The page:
The development of amyotrophic lateral sclerosis (ALS) represents a singularly human, progressive neurodegenerative process that mainly affects upper (corticomotor) and lower (spinal cord) motor neurones. The considerable heterogeneity within this motor syndrome has rendered disease mechanisms unclear, and the initial site of disease onset and patterns of spread still remain unanswered. As such, this requires contemporary re-investigation using sensitive measures of disease burden. The aim of the work presented in this thesis was to utilise functional and structural techniques to explore the motor cortex in sporadic ALS patients, and to characterise patterns of central change across each ALS motor phenotypes, linking these findings to clinical and prognostic outcomes.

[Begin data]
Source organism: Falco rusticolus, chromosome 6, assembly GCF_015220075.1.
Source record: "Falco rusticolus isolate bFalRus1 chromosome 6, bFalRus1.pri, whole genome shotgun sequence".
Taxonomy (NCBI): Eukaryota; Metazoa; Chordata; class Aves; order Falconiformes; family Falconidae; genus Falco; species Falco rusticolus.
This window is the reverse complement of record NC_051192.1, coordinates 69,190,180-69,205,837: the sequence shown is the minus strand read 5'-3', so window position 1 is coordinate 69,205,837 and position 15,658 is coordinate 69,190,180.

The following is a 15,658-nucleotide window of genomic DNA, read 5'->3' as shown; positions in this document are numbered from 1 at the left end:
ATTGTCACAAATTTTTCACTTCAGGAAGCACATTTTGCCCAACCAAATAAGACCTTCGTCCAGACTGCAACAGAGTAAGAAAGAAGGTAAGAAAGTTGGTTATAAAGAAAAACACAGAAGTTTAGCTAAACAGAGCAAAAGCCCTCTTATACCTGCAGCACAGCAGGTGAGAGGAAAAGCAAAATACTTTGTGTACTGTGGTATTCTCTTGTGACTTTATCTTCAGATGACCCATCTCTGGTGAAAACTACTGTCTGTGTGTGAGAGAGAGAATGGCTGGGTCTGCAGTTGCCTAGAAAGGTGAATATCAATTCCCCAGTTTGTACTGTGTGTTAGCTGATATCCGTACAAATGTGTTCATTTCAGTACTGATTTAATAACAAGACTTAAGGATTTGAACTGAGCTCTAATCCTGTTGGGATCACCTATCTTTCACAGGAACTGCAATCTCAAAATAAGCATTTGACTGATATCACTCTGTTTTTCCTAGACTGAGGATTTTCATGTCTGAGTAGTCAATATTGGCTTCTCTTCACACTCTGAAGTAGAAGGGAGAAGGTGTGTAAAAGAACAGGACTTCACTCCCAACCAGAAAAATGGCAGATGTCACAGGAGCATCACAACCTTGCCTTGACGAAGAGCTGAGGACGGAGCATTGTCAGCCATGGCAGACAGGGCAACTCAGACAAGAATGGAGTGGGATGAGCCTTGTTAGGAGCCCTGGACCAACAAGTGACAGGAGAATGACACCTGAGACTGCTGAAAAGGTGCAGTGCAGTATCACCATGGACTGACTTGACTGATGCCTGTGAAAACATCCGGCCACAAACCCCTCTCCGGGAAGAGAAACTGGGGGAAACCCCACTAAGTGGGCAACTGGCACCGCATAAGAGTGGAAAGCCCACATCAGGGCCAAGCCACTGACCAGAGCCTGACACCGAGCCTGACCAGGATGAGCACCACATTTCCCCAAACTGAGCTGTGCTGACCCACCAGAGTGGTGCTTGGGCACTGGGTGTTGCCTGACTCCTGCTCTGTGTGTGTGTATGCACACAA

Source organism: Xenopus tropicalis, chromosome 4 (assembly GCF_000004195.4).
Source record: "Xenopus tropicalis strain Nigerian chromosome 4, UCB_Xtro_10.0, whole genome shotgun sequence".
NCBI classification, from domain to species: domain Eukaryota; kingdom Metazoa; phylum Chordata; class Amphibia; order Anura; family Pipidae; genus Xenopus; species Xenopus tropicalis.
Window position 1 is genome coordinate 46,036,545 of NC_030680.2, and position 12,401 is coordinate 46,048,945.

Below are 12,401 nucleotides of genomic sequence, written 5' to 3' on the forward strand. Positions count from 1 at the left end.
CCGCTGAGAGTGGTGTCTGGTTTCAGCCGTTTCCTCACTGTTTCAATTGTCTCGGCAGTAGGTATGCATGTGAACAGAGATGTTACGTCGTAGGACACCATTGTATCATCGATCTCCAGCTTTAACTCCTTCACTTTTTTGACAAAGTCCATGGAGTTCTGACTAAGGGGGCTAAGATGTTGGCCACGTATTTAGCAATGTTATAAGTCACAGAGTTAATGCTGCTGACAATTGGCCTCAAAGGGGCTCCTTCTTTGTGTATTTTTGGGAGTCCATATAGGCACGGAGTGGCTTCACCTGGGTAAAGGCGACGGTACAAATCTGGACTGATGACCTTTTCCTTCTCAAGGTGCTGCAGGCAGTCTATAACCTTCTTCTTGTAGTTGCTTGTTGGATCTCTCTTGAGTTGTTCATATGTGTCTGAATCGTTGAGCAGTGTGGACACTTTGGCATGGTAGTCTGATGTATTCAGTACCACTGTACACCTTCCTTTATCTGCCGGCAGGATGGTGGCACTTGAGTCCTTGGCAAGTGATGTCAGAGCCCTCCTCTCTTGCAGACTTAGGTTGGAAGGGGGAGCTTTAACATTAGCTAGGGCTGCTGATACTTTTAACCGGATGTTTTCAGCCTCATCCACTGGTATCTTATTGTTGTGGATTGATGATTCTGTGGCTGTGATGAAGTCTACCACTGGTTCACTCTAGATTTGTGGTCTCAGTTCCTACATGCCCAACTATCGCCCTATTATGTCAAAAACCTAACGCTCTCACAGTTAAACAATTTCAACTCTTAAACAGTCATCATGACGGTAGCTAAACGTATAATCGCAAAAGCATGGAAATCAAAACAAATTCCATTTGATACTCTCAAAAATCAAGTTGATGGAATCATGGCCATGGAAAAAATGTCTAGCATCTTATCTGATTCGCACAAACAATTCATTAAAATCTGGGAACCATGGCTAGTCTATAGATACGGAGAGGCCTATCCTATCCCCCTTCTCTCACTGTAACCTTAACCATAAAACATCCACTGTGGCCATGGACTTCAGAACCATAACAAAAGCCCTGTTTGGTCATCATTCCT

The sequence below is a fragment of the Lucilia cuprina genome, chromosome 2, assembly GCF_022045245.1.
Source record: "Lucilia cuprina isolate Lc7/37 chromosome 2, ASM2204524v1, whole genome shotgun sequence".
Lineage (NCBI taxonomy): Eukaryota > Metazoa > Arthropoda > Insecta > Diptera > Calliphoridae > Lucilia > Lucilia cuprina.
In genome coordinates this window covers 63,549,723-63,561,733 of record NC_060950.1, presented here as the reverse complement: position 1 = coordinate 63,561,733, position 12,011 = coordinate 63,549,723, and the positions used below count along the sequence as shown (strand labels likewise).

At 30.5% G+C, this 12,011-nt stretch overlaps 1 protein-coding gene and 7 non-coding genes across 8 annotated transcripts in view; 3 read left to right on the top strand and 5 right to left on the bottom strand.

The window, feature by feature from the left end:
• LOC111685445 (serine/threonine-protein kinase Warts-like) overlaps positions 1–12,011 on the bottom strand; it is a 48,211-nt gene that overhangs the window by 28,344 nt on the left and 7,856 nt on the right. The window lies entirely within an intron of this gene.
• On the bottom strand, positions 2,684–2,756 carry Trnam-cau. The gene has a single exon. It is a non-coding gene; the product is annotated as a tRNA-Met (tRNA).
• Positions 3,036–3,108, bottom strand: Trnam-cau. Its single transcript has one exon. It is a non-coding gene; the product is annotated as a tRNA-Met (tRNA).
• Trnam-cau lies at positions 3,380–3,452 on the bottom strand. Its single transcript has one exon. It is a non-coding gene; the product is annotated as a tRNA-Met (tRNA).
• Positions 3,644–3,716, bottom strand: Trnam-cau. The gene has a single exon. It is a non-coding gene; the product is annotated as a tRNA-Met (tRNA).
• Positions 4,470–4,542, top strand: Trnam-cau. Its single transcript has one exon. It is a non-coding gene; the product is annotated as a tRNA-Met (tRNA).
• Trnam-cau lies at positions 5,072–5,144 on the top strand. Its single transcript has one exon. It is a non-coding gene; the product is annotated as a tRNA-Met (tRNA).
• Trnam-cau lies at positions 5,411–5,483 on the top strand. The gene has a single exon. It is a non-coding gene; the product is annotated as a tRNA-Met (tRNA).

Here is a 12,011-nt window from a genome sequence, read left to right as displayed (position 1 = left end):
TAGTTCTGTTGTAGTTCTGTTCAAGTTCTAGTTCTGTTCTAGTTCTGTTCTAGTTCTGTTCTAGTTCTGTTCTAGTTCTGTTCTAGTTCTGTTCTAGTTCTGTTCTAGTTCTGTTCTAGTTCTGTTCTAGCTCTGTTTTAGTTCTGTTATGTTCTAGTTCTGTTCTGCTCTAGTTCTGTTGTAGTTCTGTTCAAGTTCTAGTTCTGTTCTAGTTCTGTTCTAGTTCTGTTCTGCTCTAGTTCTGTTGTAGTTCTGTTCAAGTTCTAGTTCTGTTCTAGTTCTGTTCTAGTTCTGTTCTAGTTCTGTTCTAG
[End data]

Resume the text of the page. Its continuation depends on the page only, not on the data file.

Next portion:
New approaches were developed using threshold tracking transcranial magnetic stimulation (TT-TMS) techniques to probe cortical dysfunction. Both the hand and leg motor regions were analysed, in a novel ‘all-four-limbs’ protocol. A global presence of cortical hyperexcitability was demonstrated across the ALS cohort, which was apparent from both motor regions across each hemisphere. Paralleling these findings, widespread changes of microstructural integrity were also demonstrated using diffusion tensor imaging (DTI), which extended along the length of the CST bilaterally. In addition to the global cortical changes across the ALS brain, focality of cortical dysfunction was also seen in very early disease stages, supporting a discrete point of onset from which progressive motor degeneration may evolve, and rationalising the clinical asymmetrical disease onset site. ‘Inexcitability’ to TMS was also defined for the first time, which revealed a unique clinical profile and reduced survival when present early in disease. These central disease patterns remained relevant across the ALS motor phenotypes, suggesting that these subgroups all exist within one disease continuum, but were significantly worse in the bulbar-onset phenotype. Taken together, the patterns of corticomotoneuronal dysfunction provide cogent neurophysiological grounding for the early presence of cortical dysfunction in the ALS brain, and suggest that differences in cortical disease patterns may be linked to clinical and prognostic outcomes.